Well, from an economic standpoint, consider going a month before the child turns 3. If he/she is potty trained, she will be allowed to participate in the club programming, and you will pay only the port charges and taxes (since there is no "cruise fare" for children under 3).

From an enjoyment standpoint, it really depends on the family and the child. If your child will go to programming part of the time (and give mom/dad a break), it can be great. If your child needs constant mommy care--well, does that really give mom a vacation?

As to having to "shell out" for FLounder's for a child under 3, yeah, there is that babysitting fee, but you don't pay for that child to cruise so it sort of evens out.

03-20-2006, 01:13 PM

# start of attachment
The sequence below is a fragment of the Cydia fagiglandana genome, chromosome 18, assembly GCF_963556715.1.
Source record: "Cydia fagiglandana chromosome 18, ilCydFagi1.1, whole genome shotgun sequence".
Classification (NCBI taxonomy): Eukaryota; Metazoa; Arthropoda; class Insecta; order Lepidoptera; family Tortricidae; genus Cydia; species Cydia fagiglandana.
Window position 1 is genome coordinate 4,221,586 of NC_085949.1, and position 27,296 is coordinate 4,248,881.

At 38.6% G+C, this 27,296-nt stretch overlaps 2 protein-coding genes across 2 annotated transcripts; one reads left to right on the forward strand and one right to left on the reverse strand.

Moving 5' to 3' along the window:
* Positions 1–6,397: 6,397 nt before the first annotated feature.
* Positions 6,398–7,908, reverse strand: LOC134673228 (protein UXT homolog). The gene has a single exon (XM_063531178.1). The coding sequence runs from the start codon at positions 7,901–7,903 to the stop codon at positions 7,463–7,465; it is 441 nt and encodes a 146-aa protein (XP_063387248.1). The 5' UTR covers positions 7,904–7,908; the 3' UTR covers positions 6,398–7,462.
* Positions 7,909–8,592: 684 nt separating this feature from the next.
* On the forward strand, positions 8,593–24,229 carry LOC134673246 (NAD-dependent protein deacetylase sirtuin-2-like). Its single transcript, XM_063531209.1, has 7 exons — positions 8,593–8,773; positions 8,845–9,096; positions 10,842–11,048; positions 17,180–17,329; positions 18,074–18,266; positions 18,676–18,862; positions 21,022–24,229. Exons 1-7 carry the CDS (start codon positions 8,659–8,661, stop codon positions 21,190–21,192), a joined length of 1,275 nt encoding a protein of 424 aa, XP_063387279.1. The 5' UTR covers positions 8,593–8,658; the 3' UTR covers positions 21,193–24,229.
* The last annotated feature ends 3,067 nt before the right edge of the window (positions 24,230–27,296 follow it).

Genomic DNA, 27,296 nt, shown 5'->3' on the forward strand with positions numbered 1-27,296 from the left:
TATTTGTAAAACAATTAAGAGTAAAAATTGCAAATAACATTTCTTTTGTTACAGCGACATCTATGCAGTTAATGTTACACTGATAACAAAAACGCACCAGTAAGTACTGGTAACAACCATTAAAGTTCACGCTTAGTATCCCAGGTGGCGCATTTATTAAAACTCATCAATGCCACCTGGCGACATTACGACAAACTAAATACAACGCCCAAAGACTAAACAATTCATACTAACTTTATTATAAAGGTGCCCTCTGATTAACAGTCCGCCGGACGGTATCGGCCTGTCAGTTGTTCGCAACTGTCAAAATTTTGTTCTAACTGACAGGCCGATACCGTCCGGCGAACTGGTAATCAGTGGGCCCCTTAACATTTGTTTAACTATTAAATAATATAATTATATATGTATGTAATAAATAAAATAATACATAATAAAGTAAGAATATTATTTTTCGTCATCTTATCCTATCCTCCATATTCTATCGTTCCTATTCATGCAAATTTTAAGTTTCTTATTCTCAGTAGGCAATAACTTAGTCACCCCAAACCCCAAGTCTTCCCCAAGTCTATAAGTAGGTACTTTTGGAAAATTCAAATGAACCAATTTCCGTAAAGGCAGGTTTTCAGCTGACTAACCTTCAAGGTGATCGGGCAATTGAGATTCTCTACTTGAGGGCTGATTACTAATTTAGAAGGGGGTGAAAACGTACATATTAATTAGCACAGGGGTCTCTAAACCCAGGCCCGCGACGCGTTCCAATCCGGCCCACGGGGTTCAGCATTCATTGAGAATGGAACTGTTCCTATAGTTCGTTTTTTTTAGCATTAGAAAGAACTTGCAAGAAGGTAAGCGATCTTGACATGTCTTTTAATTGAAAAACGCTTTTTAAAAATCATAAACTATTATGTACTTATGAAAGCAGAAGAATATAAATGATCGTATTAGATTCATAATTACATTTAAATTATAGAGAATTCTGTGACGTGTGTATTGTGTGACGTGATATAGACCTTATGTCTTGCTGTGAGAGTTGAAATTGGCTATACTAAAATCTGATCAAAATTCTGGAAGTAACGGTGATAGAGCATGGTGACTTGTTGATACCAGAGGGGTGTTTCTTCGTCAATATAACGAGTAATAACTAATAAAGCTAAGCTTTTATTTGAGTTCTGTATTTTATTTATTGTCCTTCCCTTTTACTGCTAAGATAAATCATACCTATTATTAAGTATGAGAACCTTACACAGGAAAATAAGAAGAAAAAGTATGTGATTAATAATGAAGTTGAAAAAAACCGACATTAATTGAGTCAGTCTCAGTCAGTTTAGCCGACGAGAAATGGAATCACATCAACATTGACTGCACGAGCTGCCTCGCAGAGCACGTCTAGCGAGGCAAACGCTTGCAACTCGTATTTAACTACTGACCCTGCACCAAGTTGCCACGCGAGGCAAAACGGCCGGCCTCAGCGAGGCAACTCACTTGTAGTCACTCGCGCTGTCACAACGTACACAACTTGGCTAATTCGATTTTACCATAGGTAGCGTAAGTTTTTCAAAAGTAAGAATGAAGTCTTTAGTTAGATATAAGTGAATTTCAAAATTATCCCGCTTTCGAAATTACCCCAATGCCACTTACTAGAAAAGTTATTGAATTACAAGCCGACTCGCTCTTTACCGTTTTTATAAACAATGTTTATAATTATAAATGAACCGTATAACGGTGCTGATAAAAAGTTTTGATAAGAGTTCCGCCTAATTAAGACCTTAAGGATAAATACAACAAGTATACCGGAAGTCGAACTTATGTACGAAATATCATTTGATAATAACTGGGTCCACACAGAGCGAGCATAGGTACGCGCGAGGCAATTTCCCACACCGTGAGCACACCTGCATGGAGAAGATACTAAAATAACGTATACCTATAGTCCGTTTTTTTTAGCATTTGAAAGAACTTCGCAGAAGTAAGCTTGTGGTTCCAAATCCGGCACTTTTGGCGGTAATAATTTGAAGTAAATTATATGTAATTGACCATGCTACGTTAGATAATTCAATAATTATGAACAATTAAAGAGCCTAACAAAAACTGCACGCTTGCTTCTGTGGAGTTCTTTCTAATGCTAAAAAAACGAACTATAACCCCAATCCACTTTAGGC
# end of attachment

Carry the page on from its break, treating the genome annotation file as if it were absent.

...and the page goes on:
Well, I'm going to be Miss Negative because that's what our son's first experience was (he was 9 months old). It's partly my fault because I must have expected too much and wanted to do too much thinking that he would act the way he did at home but it didn't happen that way. He wouldn't take his naps for anything (and I have a very good napper to this day) which made him so fussy. This was a child that would take about 3 naps during the day and just refused. Even being out in the sun and water, he just wouldn't give it up. This was also about the time that he got really attached to his blanket, and he would not sleep in the pack and play for nothing which meant he was in the bed with us (not something that happened a lot at home). When we got home he was successful in continuing this! (I know, I know. I could have fought a little harder but let's not go there!) We went last Sept. when he was almost 3 and he had a ball. I don't think I would take a child unless he was old enough for the clubs.